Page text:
NBC Is Turning ‘Up All Night’ Into a Multi-Cam Comedy with a Live Audience
NBC is continuing to make some changes to its ratings-challenged Thursday night sitcom Up All Night. Deadline reports the network has ordered three more episodes of the second season, extended it from 13 to 16 episodes, and the final five will be filmed multi-camera with a live studio audience. The cast and crew are currently filming episode 11, but after it wraps next week, they’ll take a three-month production hiatus to equip the stage and set for multi-camera filming and a live audience.
All of the single camera episodes will finish airing in December, when the show will take a hiatus until April/May when the rejiggered show will return. The Up All Night hiatus bodes well for Community with its half-hour chunk of primetime real estate now being up for grabs in January. With 30 Rock likely to end its run in January/February, there will be two open slots in NBC’s Thursday night sitcom block, which will likely be filled with Community or midseason sitcoms 1600 Penn and Save Me.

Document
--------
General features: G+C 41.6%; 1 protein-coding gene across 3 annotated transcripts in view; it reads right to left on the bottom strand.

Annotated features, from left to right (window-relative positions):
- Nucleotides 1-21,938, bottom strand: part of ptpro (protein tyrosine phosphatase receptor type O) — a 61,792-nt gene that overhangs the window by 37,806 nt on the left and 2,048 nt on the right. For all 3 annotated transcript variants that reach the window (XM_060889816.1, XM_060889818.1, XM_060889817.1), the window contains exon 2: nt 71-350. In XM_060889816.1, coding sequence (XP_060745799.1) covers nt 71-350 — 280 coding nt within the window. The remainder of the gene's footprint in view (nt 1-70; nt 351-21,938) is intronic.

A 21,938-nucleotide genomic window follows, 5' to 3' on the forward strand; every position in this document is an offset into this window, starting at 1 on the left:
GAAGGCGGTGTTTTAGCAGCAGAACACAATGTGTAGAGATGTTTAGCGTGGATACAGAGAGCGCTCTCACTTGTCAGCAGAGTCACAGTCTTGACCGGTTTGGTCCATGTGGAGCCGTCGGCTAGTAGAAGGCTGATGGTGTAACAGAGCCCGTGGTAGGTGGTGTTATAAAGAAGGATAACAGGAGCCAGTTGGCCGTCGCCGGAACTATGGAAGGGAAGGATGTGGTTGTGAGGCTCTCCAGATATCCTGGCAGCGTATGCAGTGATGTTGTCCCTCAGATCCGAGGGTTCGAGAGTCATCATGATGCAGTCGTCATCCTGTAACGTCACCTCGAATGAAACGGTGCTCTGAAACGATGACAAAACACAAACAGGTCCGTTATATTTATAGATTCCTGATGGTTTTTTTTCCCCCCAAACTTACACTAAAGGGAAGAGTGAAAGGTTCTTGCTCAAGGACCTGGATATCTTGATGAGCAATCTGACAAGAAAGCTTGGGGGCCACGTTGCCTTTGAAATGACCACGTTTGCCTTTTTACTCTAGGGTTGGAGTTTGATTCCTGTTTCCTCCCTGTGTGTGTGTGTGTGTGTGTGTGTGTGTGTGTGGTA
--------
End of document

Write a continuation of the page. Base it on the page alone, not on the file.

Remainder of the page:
The multi-cam switch idea apparently came from Up All Night producer Lorne Michaels after seeing how well Maya Rudolph and Christina Applegate did on SNL, which is shot multi-camera with a live audience. It’s an unusual move but not unprecedented. The troubled Julia Louis Dreyfus 2002 NBC sitcom Watching Ellie (also starring Steve Carell!) is the most recent example of a show being switched from single to multi-cam and adding a live audience, but classics like Happy Days and The Odd Couple also made the same switch after their first seasons (although they each contained laughtracks originally). Up All Night has been no stranger to retooling. In between seasons 1 and 2, the workplace element was dropped, Tucker Cawley became the new showrunner, cast member Jennifer Hall was let go, and Luka Jones was hired. At least the fact that NBC is investing so much money in rebuilding the set means that they’re willing to keep the show around for a little while longer instead of cancelling it as some ratings forecasters expected. The best part of the multi-cam/live studio audience switch? We’ll get to hear the audience “ooh” and “ahh” over that baby.